Have you read his long letter? That was a very long train, was it not? I have seen your little daughter Dorothea. Will you buy me 5 a ticket?

I think that these red apples taste 3 good. Carriage stand. Also the halting place for street cars, which in Ger- man towns generally stop only at stated intervals.

IBrattnfd tiietg. SSie oft fommt ber 93rieftrager? SSerfauft er JBriefmarfeit? SBo ioot nen bie SEnuflcute?

Reading i6. Inseparable and Separable Verbs. Verbs are sometimes compounded with pre- fixes, which are i always inseparable, or 2 al- ways separable, or 3 sometimes separable and sometimes inseparable.

There is no change in the inflection of the verb itself, and the only difficulty presented is in the treatment of the prefix. The Inseparable Prefix forms one word with the main verb and is never separated from it.

This difference with regard to the separation of these prefixes from the verb is owing to a change in their signification.

The separable prefixes re- tain their sense and use as individual words, and manifest this individuality in their independent position with reference to the verb.

On the other hand, the inseparable prefixes receive no accent, but it. This is indicated by the written accent in the following paradigms.

Inseparable Verbs. IO3 7. The force which the inseparable prefix gives to the signification of the verb varies considerably in diflFerent cases. This will best be learned by prac- tice.

See also the German-English vocabulary, and p. Imflection of an Inseparable Verb. XVIL] verbs. XVIL Dorothy wrote. How much money have you lost.?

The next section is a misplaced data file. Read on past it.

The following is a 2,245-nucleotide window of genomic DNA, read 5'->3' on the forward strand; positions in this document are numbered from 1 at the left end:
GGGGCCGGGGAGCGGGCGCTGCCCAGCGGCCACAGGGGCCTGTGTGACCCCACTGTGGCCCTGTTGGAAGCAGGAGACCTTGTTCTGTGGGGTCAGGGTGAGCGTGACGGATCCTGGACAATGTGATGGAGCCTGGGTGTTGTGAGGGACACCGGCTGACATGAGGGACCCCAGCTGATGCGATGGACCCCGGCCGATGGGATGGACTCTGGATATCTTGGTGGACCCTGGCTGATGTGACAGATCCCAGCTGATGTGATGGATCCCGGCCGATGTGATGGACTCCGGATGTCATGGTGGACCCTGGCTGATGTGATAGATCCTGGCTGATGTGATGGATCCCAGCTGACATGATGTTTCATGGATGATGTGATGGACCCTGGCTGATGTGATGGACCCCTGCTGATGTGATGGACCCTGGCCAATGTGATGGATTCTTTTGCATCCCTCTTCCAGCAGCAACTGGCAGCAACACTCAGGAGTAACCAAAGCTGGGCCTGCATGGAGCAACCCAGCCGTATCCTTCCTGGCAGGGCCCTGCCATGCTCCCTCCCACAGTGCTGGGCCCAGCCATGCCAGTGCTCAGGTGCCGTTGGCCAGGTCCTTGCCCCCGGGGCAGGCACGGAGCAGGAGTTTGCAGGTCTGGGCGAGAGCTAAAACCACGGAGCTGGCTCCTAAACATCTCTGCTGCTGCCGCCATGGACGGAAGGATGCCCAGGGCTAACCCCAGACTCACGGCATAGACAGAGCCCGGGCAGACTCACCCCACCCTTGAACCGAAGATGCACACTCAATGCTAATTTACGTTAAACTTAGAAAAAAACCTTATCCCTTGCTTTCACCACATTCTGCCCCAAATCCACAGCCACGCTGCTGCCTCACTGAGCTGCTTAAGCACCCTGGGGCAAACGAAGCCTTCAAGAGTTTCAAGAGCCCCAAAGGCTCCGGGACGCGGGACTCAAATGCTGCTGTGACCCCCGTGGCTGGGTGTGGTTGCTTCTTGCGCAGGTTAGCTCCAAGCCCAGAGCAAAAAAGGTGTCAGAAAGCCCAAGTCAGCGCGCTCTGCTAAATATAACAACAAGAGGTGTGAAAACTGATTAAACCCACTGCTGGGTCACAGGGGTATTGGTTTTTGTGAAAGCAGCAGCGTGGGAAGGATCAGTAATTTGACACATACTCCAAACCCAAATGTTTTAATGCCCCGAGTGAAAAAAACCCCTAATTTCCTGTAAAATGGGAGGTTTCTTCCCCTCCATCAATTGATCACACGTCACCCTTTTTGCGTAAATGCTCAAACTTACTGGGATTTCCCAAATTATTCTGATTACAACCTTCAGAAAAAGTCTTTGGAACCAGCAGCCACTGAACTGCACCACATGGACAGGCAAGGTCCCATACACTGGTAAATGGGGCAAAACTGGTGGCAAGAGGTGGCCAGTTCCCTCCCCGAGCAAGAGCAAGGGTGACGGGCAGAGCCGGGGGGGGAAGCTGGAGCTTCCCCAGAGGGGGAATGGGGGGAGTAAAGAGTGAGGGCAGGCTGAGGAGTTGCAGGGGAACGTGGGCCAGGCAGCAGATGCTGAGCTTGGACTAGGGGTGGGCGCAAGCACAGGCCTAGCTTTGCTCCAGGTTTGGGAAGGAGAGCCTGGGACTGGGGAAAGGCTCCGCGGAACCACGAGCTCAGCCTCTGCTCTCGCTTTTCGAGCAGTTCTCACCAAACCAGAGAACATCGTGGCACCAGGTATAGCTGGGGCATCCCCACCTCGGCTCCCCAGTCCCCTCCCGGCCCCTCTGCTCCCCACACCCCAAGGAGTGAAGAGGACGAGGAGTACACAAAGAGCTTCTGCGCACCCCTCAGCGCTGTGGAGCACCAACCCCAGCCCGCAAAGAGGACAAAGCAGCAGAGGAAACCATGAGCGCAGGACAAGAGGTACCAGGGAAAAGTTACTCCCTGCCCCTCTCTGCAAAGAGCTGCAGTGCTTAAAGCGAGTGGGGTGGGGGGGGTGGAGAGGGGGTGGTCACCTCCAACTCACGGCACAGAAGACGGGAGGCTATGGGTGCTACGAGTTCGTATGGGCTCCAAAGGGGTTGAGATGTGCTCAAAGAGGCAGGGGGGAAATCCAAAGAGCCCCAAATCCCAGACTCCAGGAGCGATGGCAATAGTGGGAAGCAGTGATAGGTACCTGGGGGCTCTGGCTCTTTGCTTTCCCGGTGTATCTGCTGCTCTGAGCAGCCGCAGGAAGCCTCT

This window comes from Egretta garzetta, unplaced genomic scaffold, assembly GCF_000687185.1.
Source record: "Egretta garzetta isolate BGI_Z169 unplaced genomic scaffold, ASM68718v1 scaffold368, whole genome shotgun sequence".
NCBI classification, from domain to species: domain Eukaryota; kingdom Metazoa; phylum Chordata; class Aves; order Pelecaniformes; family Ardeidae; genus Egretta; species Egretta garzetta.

At what o'clock do you breakfast generally? I admire the painting in your parlor. One must the coat according to the cloth cut. The number of the separable prefixes is so large, that it is not practicable to learn the list as we have done in the case of the inseparable ones.

But a separable verb will be recognized by its not having one of the inseparable prefixes. Excepting in the infinitive and participle, and in the dependent sentence see p.

Paradigm of a Separable Verb. PauVs church. As separable prefixes are classed and treated forms like betfette or bei eite gcften, flatt or tatt pnben, and frcl fpred cn.

Ill Exercise i8. See Lesson XX, p. Have you already commenced your lesson.? He began [has begun] just now, to learn the poem.

Close the door, please, Louisa. Luther was author of the hymn, "A mighty ' fortress is our God. Exercise i8.

SBir Dringen nnfcre? The rain has ceased, ,1 jthink. You must put on your shoes. He put on his hat, and went out with me. Where is the time-table?

I should like to see when ' the train starts. My sister spends her evenings at her aunt's. Come in, Mr.

When' does the sun rise now.? Will ,you close the door, aplease? He introduced me to his wife. We jalways ,go to bed jCarly.

Um tpie Did llf r gclicn ie je t ju 95ette? Morning- hour in the mouth. In German the passive voice of a transitive verb is formed by the union of the auxiliary t crbeit with its past participle.